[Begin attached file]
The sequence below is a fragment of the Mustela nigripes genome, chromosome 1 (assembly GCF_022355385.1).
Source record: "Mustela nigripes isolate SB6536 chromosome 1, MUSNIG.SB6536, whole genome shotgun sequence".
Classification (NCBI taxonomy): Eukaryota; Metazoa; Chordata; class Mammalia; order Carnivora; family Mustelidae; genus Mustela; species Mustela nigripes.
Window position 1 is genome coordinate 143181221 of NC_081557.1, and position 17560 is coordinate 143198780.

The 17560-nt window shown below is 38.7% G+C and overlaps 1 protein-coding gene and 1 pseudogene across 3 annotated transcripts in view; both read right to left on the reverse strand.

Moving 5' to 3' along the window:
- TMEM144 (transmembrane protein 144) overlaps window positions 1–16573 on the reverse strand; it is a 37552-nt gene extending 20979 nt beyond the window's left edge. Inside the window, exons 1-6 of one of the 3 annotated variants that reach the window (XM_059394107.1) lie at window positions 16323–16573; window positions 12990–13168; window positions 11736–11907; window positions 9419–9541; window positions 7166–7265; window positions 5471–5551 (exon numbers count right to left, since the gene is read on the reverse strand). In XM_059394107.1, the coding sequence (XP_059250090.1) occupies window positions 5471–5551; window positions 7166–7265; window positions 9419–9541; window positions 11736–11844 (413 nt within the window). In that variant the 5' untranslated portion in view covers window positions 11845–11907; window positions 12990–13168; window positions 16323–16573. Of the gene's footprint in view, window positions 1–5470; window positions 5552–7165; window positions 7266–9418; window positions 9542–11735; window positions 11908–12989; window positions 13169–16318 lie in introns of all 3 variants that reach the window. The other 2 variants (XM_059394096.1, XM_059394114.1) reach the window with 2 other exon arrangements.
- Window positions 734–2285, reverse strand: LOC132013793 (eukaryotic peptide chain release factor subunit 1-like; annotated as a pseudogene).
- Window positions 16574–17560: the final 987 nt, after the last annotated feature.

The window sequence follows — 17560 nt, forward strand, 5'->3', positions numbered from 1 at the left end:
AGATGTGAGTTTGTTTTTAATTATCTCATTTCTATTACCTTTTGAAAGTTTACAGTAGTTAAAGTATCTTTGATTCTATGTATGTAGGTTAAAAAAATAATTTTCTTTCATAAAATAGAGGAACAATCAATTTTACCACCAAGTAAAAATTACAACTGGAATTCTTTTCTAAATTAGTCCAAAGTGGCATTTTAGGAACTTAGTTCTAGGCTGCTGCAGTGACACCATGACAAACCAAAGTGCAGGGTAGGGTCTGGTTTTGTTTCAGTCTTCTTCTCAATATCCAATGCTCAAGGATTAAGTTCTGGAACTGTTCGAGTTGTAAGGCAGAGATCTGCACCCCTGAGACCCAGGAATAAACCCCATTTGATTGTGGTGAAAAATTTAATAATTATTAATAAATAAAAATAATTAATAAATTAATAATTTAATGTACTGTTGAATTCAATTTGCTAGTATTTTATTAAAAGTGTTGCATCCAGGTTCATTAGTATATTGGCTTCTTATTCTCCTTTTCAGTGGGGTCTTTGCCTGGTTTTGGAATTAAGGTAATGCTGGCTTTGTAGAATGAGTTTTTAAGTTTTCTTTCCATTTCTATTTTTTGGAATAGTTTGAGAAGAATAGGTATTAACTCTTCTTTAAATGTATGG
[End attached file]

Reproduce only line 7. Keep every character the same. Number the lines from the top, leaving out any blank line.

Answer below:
- TMEM144 (transmembrane protein 144) overlaps window positions 1–16573 on the reverse strand; it is a 37552-nt gene extending 20979 nt beyond the window's left edge. Inside the window, exons 1-6 of one of the 3 annotated variants that reach the window (XM_059394107.1) lie at window positions 16323–16573; window positions 12990–13168; window positions 11736–11907; window positions 9419–9541; window positions 7166–7265; window positions 5471–5551 (exon numbers count right to left, since the gene is read on the reverse strand). In XM_059394107.1, the coding sequence (XP_059250090.1) occupies window positions 5471–5551; window positions 7166–7265; window positions 9419–9541; window positions 11736–11844 (413 nt within the window). In that variant the 5' untranslated portion in view covers window positions 11845–11907; window positions 12990–13168; window positions 16323–16573. Of the gene's footprint in view, window positions 1–5470; window positions 5552–7165; window positions 7266–9418; window positions 9542–11735; window positions 11908–12989; window positions 13169–16318 lie in introns of all 3 variants that reach the window. The other 2 variants (XM_059394096.1, XM_059394114.1) reach the window with 2 other exon arrangements.